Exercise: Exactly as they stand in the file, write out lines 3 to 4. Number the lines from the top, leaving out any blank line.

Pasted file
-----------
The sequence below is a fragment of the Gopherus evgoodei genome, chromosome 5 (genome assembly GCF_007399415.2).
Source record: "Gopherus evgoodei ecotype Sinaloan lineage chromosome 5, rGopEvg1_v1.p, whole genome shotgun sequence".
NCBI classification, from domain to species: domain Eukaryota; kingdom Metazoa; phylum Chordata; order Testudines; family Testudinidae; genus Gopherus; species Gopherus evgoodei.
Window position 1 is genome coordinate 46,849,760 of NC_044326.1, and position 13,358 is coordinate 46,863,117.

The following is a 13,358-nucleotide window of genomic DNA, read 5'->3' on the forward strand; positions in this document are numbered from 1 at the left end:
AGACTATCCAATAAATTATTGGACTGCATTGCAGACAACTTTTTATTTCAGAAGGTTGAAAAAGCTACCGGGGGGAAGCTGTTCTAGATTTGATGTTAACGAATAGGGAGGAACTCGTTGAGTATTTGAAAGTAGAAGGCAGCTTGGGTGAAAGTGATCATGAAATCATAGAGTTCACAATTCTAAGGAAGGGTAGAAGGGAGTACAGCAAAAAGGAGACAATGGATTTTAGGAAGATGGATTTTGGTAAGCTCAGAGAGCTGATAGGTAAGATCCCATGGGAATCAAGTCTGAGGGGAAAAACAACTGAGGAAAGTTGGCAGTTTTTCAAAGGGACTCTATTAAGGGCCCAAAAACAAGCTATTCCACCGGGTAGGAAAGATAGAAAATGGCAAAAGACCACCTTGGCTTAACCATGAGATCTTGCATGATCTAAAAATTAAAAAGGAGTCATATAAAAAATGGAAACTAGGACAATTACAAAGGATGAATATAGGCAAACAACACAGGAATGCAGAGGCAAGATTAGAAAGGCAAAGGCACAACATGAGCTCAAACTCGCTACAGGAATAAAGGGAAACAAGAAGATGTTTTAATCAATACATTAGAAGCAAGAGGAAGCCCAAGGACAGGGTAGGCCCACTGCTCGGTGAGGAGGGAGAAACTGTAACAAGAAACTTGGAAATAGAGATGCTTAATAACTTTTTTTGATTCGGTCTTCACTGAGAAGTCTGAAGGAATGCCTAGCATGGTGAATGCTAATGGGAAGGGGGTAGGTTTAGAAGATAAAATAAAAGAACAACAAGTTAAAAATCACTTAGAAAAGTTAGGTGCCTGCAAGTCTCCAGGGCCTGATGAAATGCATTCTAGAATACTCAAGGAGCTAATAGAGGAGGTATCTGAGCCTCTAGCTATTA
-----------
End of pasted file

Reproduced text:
NCBI classification, from domain to species: domain Eukaryota; kingdom Metazoa; phylum Chordata; order Testudines; family Testudinidae; genus Gopherus; species Gopherus evgoodei.
Window position 1 is genome coordinate 46,849,760 of NC_044326.1, and position 13,358 is coordinate 46,863,117.